Mail & Guardian columnist Verashni Pillay in “Five times Winnie Mandela has let us down” writes that Winnie Madikizela-Mandela’s quest to reclaim the Mandela Qunu home “is another embarrassing incident to add to her growing list of failures”. Pillay says there’s “historical revisionism happening in some quarters of our nation these days that brands Nelson Mandela’s second wife a revolutionary and heroic figure, it doesn’t take that much digging to remember the truly awful things she has been responsible for”.
Writing with Bose Maposa and Nadia Ahmadou in “Telling HERstory: Nomzamo Winfreda ‘Winnie’ Madikizela-Mandela and the politics of ‘celebration’ ”, we noted the long history of how Winnie Mandela’s contributions have been erased and the persisting doubts with which some view her. We invoked Esther Armah’s “Birthdays, Legacies, Love, Leadership: Letter to Winnie Mandela” where Armah ponders on white, liberal women and their disdain toward Winnie. On “re-written narratives”, Armah questions how “white women who claim a home in feminism, but failed to recognise [Winnie’s] revolutionary choices ultimately helped move a people to a political freedom and certainly enabled a man to become a symbol”.
Armah continues (to Winnie) that “we did not find the space to sanction your work through bloody revolution. You did not leave apartheid’s legacy with the glory your ex did. That wasn’t your story”. It is in this fashion that I choose to read Pillay’s misguided column on Winnie, who, despite being one of the most important liberatory figures in black history, is continuously being re-written out. Yet, this is a bit different, because the erasure is not being done by white liberal women but by an Indian woman. But in many ways it is not surprising.
There is a long historically contentious relationship between Indians and black South Africans. A large part is because some Indians historically have maintained the closest proximity to whiteness and white supremacy than an attachment to a (pro)black ethic. We can look at institutionalised apartheid and the effects of the “four-tier” system, which placed Indians the closest to white privilege and blacks at the furthest level of degradation. In this context, it is not surprising to find anti-Winnie Mandela sentiment and anti-black rhetoric especially common in white-supremacist drivel. This is the “unknowing” of Winnie Mandela.
In this unknowing of Winnie by Pillay, “necklacing” during apartheid becomes the perpetuation of a “culture of violence” instead of a response against an oppressive regime. Not to erase Stompie Moeketsi Seipei, and other people who were falsely accused of being “impimpi”/informers, we must still recognise the broader struggle against systematic violence against black people from the apartheid government in which necklacing arose. It was in a similar vein that Nelson Mandela’s earlier leadership established a military wing to the ANC, Umkhonto weSizwe (MK), in recognition that non-violence alone could not free blacks from a state that found pleasure in testing brutality on black bodies. While MK was a specific response against the state, necklacing must be seen in its context as a citizen response to racialised state terror.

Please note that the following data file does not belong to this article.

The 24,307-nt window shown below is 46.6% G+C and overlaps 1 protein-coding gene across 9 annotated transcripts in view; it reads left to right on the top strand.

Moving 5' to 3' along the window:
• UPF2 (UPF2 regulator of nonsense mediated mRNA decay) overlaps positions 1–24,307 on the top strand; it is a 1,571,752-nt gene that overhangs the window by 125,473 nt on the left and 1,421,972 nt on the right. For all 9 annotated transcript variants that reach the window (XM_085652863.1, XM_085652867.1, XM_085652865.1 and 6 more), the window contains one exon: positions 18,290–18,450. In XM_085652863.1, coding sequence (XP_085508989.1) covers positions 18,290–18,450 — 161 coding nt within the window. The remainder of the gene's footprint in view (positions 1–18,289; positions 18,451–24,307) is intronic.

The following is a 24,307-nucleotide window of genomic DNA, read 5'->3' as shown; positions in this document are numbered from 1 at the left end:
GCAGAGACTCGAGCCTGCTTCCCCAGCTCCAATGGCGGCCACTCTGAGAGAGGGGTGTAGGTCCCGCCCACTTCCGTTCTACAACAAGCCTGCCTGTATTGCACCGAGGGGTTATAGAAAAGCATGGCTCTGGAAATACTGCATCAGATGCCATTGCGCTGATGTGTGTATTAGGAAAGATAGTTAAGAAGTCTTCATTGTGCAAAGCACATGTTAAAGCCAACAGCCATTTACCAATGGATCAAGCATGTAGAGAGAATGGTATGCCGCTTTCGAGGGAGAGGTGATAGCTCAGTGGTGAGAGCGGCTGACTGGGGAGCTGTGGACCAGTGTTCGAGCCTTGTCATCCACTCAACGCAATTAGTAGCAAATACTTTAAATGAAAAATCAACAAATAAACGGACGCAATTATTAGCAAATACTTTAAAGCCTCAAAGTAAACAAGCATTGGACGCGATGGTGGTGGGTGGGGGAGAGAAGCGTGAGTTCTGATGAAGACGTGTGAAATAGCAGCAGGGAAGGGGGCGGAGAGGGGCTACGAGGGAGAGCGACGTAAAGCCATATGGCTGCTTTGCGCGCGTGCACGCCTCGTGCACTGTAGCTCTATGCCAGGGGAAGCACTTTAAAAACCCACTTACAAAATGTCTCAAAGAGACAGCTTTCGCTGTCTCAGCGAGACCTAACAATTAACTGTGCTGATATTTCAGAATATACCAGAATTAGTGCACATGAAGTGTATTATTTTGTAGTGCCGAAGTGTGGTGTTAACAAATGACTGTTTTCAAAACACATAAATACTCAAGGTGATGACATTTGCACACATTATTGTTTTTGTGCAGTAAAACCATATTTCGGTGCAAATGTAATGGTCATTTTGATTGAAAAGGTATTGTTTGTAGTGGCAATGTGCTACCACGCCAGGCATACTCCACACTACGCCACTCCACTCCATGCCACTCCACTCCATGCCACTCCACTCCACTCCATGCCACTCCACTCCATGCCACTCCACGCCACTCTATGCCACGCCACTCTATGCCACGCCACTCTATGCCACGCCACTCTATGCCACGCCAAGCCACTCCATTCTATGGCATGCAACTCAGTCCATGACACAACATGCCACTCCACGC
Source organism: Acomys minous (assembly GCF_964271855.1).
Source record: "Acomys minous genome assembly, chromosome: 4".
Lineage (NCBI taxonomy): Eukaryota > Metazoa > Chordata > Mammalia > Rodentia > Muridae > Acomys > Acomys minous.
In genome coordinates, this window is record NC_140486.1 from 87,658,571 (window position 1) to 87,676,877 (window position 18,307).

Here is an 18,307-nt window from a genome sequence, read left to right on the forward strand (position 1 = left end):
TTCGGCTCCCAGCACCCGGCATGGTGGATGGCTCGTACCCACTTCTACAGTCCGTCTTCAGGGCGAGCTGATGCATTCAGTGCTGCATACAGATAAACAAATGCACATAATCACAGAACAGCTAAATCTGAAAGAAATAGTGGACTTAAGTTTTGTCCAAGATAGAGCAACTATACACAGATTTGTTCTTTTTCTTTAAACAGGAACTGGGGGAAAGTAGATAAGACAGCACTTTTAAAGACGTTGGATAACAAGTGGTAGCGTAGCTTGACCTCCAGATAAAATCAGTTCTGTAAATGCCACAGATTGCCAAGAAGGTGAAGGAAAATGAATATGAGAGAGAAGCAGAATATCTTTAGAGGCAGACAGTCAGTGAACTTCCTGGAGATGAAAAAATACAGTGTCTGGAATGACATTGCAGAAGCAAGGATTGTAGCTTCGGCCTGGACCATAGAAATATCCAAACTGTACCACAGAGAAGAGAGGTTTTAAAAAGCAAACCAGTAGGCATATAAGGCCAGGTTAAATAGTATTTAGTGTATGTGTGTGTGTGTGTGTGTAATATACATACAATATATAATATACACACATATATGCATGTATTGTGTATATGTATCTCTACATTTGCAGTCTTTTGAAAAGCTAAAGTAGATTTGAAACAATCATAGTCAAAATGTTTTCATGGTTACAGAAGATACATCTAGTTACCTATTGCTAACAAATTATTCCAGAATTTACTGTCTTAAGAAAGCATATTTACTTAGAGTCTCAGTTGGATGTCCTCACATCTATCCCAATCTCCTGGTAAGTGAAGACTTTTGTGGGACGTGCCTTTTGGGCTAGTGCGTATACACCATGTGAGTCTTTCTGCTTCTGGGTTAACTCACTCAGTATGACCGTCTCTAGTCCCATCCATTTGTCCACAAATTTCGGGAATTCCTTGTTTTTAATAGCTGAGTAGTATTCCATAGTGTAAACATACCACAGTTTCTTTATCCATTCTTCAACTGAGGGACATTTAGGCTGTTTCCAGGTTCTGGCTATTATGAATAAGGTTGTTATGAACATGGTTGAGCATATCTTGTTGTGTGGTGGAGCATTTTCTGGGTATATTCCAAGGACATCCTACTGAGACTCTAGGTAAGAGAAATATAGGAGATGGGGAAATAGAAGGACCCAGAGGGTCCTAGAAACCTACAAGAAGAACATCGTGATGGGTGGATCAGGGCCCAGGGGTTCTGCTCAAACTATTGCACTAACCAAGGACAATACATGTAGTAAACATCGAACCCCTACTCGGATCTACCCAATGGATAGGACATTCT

Like a true companion to white-supremacy, Pillay pushes further to perpetuate racist “angry black woman” tropes painting Winnie as “angry”, “twisted” and possessing a “warped moral compass”. This is done to delegitimise feelings Winnie might carry and put the blame on a black woman, and not the racist system to which she was responding. This trope is rooted not only in racism, but also sexism and doesn’t see anger as a survival strategy for black women. As Imani McGarrell writes, “black women often wear their anger like armour. Once the soul has been tainted with enough negative experiences, anger can be a good tool to keep more negativity from worming its way in”.
Winnie recently shared the loneliness and pain she experienced in the past. Despite this she stayed in the marriage taking care not only of her and Mandela’s children but also the extended family. Moreover as reported by TIME, she was not only at home looking after her family, but was a community builder, bringing clinics, schools and food to the people in her community, much of this work, TIME noted, has not been taken up by the government post 1994.
The contestation over the rights to the property in Qunu is a domestic issue touching on customary law. It is for the Mandelas to sort and has nothing to do with us, or Winnie’s public legacy. Moreover, trying to taint Winnie for parliamentary absenteeism from rumours or what “appears” or “seems” from a distance is lazy and unethical journalism, along with placing judgement on Winnie for “corrupt governance” when those allegations have never been proven true.
Blacks are not desperate for heroes and heroines. We come from a rich heritage of millions of ancestors living or dead who paid the ultimate price for us. Mam’Winnie will always be a part of our history, and will remain in many of our hearts a heroine — the mother to this nation.